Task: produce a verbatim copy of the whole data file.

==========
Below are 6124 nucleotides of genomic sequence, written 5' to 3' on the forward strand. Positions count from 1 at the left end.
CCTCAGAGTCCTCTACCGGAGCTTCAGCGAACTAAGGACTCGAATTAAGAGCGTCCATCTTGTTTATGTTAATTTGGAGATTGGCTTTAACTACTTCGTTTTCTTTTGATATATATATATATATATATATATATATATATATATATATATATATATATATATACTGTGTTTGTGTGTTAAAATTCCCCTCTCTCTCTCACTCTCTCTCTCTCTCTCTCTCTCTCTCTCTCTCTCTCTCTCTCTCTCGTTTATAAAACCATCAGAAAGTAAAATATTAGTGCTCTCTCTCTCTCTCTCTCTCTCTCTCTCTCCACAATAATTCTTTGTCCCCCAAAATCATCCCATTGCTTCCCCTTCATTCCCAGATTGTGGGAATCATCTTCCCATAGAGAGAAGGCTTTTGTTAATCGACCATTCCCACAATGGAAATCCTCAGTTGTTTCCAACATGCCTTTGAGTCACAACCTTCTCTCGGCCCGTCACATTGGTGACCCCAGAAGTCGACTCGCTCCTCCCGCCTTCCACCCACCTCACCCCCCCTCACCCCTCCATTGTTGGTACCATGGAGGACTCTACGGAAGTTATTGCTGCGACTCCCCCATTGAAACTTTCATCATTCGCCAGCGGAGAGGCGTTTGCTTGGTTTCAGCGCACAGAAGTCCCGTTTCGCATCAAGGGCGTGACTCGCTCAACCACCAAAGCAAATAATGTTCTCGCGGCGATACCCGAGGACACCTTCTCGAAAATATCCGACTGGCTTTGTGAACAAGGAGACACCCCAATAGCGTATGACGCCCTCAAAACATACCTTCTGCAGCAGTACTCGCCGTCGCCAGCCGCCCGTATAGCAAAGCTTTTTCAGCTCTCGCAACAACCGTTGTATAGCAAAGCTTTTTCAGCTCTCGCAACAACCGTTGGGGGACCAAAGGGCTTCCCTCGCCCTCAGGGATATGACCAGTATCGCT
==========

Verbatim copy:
Below are 6124 nucleotides of genomic sequence, written 5' to 3' on the forward strand. Positions count from 1 at the left end.
CCTCAGAGTCCTCTACCGGAGCTTCAGCGAACTAAGGACTCGAATTAAGAGCGTCCATCTTGTTTATGTTAATTTGGAGATTGGCTTTAACTACTTCGTTTTCTTTTGATATATATATATATATATATATATATATATATATATATATATATATATATATATACTGTGTTTGTGTGTTAAAATTCCCCTCTCTCTCTCACTCTCTCTCTCTCTCTCTCTCTCTCTCTCTCTCTCTCTCTCTCTCTCGTTTATAAAACCATCAGAAAGTAAAATATTAGTGCTCTCTCTCTCTCTCTCTCTCTCTCTCTCTCCACAATAATTCTTTGTCCCCCAAAATCATCCCATTGCTTCCCCTTCATTCCCAGATTGTGGGAATCATCTTCCCATAGAGAGAAGGCTTTTGTTAATCGACCATTCCCACAATGGAAATCCTCAGTTGTTTCCAACATGCCTTTGAGTCACAACCTTCTCTCGGCCCGTCACATTGGTGACCCCAGAAGTCGACTCGCTCCTCCCGCCTTCCACCCACCTCACCCCCCCTCACCCCTCCATTGTTGGTACCATGGAGGACTCTACGGAAGTTATTGCTGCGACTCCCCCATTGAAACTTTCATCATTCGCCAGCGGAGAGGCGTTTGCTTGGTTTCAGCGCACAGAAGTCCCGTTTCGCATCAAGGGCGTGACTCGCTCAACCACCAAAGCAAATAATGTTCTCGCGGCGATACCCGAGGACACCTTCTCGAAAATATCCGACTGGCTTTGTGAACAAGGAGACACCCCAATAGCGTATGACGCCCTCAAAACATACCTTCTGCAGCAGTACTCGCCGTCGCCAGCCGCCCGTATAGCAAAGCTTTTTCAGCTCTCGCAACAACCGTTGTATAGCAAAGCTTTTTCAGCTCTCGCAACAACCGTTGGGGGACCAAAGGGCTTCCCTCGCCCTCAGGGATATGACCAGTATCGCT